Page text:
Lipinski Stradivarius theft, Milwaukee: Three Suspects Arrested, Violin Not Found

Milwaukee Police twitter: "Chief Edward
Flynn announces arrests of 3 suspects in
Stradivarius violin robbery."
Local television station TMJ4 covered the "breaking news" and posted an 11-minute video which included the press conference held Wednesday at 4:30 p.m. led by Milwaukee's Mayor Tom Barrett, Police Chief Edward Flynn, and Acting Special Agent in Charge G.B. Jones. Mayor Barrett praised the cooperation between the Milwaukee Police Department and the FBI during the "ongoing investigation" into the theft of the violin. This is what Chief Flynn said:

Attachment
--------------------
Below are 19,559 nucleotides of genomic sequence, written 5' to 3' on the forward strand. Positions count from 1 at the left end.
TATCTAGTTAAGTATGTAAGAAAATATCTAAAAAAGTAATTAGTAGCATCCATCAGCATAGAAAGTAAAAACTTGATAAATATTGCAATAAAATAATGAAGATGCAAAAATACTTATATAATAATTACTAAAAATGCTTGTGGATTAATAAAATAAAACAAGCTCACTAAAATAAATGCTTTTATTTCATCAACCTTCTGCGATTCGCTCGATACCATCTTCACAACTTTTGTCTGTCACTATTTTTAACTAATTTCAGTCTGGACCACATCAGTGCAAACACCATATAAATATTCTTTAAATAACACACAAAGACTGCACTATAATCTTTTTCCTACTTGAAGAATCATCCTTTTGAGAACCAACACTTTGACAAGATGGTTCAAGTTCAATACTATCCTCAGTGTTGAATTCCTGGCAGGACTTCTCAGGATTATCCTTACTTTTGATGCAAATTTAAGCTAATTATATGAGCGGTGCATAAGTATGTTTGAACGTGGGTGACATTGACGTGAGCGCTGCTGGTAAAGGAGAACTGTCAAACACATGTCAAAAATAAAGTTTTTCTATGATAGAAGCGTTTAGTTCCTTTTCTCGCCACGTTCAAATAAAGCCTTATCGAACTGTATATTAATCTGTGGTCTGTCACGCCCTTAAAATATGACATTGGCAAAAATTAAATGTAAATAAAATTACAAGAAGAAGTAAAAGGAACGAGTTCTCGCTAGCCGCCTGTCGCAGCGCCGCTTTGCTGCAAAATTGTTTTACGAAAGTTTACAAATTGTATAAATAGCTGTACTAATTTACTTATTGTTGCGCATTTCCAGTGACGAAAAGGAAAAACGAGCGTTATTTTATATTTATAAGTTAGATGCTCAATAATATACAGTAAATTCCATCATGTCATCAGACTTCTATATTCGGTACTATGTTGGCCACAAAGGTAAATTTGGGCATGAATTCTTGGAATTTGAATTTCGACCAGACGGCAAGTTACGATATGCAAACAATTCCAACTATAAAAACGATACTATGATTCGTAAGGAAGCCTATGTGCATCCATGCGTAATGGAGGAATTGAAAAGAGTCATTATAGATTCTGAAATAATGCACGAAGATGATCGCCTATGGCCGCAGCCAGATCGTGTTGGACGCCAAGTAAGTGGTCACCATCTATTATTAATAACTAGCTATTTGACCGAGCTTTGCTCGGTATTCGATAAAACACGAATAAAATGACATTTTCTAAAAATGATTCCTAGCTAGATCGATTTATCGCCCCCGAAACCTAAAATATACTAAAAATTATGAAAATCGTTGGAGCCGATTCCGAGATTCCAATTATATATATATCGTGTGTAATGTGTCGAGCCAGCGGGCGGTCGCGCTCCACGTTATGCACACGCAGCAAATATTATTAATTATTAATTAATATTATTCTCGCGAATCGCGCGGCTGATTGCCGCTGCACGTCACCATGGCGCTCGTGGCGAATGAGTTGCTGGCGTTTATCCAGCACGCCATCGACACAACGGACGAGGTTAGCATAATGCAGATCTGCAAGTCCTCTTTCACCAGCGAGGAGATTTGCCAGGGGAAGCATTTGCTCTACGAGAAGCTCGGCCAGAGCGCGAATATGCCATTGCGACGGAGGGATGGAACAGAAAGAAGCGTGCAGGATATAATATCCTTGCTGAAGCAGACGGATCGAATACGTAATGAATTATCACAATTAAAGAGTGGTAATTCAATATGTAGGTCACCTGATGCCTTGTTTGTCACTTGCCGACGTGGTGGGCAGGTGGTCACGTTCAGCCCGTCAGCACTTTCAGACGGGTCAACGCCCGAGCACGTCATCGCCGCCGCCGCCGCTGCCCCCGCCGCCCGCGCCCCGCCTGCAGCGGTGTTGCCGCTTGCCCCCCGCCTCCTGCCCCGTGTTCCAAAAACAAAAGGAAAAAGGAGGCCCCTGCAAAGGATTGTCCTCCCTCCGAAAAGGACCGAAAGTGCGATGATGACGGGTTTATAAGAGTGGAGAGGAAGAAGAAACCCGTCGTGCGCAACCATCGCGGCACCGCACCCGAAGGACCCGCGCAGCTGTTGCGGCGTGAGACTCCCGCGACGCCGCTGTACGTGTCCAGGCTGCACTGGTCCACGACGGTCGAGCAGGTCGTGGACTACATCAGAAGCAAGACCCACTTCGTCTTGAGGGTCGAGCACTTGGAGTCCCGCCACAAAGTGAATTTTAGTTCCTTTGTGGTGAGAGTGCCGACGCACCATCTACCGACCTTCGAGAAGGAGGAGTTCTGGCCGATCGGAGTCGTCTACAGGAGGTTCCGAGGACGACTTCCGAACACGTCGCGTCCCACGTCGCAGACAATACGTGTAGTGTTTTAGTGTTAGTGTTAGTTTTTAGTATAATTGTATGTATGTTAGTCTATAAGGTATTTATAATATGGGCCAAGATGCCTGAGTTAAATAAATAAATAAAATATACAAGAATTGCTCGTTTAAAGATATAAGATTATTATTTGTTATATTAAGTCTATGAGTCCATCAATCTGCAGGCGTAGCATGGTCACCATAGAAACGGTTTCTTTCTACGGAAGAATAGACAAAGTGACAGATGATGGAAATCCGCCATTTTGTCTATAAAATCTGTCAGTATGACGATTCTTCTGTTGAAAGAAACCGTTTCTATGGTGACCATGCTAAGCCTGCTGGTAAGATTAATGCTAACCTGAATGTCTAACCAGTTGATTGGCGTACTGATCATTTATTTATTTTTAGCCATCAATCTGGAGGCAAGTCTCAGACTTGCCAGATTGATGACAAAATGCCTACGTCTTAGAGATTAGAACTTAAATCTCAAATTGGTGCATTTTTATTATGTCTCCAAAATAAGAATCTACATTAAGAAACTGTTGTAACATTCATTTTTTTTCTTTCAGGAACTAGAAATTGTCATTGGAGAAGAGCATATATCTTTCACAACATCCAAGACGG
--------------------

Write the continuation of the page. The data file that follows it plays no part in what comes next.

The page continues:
At this event I wanted to notify everyone that the Milwaukee Police Department will be seeking charges against three individuals for the January 27th theft and robbery from the concertmaster of the Milwaukee Symphony Orchestra of his priceless Stradivarius violin. The suspects are a 36-year-old man, a 41-year-old man, and a 32-year-old woman -- all from the city of Milwaukee. They were arrested February 3 and all three remain in our custody. Now the Milwaukee Police Department will continue to work closely with our colleagues in the Federal Bureau of Investigation as well as the District Attorney's Office. We emphasize that at this time, that although we have made arrests, we have not yet recovered the violin... This case came together rapidly in the city of Milwaukee and the leads were followed up with by our detectives who had invaluable help from the FBI, from their art unit as obviously they have a broad perspective. As we continue to search for this violin, I suspect that their assistance will continue to be invaluable. The important thing to stress is that within a week of this case our detectives made an arrest which we believe will result in these individuals being succesfully charged and convicted. Now, as I said, we do not have the violin. As is known, there is a substantial reward out for that violin and we urge the community to do what it can to develop information that can help us identify and locate and recover this priceless instrument.